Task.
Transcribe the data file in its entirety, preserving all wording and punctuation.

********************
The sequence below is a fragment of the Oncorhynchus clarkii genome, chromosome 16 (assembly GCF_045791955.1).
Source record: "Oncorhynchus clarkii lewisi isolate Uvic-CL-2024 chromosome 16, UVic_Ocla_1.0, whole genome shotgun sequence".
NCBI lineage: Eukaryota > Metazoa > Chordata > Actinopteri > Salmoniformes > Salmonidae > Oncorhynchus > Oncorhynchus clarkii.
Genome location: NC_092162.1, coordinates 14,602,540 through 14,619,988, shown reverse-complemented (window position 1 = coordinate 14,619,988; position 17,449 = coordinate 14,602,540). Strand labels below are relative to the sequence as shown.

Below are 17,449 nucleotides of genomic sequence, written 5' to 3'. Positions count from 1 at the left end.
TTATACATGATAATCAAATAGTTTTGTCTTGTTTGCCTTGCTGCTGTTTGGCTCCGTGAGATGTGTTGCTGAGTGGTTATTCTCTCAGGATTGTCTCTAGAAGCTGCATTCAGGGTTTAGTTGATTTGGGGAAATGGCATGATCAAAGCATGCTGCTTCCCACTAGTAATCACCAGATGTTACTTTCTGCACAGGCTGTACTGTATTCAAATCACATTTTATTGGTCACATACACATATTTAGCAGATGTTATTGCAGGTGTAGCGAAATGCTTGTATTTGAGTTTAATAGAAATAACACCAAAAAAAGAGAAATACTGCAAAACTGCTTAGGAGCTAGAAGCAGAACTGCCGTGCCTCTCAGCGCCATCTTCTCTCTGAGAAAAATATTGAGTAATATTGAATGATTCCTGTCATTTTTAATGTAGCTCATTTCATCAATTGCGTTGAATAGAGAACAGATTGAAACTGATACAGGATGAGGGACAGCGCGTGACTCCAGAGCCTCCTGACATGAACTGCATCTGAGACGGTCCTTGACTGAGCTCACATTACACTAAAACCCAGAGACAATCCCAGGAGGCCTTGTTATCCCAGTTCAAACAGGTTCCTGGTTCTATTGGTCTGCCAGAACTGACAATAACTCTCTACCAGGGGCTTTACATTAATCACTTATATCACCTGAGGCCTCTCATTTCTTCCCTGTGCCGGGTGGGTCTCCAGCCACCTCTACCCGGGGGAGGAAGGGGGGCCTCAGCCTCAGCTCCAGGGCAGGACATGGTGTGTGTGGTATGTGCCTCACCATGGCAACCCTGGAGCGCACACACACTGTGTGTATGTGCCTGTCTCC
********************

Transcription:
The sequence below is a fragment of the Oncorhynchus clarkii genome, chromosome 16 (assembly GCF_045791955.1).
Source record: "Oncorhynchus clarkii lewisi isolate Uvic-CL-2024 chromosome 16, UVic_Ocla_1.0, whole genome shotgun sequence".
NCBI lineage: Eukaryota > Metazoa > Chordata > Actinopteri > Salmoniformes > Salmonidae > Oncorhynchus > Oncorhynchus clarkii.
Genome location: NC_092162.1, coordinates 14,602,540 through 14,619,988, shown reverse-complemented (window position 1 = coordinate 14,619,988; position 17,449 = coordinate 14,602,540). Strand labels below are relative to the sequence as shown.

Below are 17,449 nucleotides of genomic sequence, written 5' to 3'. Positions count from 1 at the left end.
TTATACATGATAATCAAATAGTTTTGTCTTGTTTGCCTTGCTGCTGTTTGGCTCCGTGAGATGTGTTGCTGAGTGGTTATTCTCTCAGGATTGTCTCTAGAAGCTGCATTCAGGGTTTAGTTGATTTGGGGAAATGGCATGATCAAAGCATGCTGCTTCCCACTAGTAATCACCAGATGTTACTTTCTGCACAGGCTGTACTGTATTCAAATCACATTTTATTGGTCACATACACATATTTAGCAGATGTTATTGCAGGTGTAGCGAAATGCTTGTATTTGAGTTTAATAGAAATAACACCAAAAAAAGAGAAATACTGCAAAACTGCTTAGGAGCTAGAAGCAGAACTGCCGTGCCTCTCAGCGCCATCTTCTCTCTGAGAAAAATATTGAGTAATATTGAATGATTCCTGTCATTTTTAATGTAGCTCATTTCATCAATTGCGTTGAATAGAGAACAGATTGAAACTGATACAGGATGAGGGACAGCGCGTGACTCCAGAGCCTCCTGACATGAACTGCATCTGAGACGGTCCTTGACTGAGCTCACATTACACTAAAACCCAGAGACAATCCCAGGAGGCCTTGTTATCCCAGTTCAAACAGGTTCCTGGTTCTATTGGTCTGCCAGAACTGACAATAACTCTCTACCAGGGGCTTTACATTAATCACTTATATCACCTGAGGCCTCTCATTTCTTCCCTGTGCCGGGTGGGTCTCCAGCCACCTCTACCCGGGGGAGGAAGGGGGGCCTCAGCCTCAGCTCCAGGGCAGGACATGGTGTGTGTGGTATGTGCCTCACCATGGCAACCCTGGAGCGCACACACACTGTGTGTATGTGCCTGTCTCC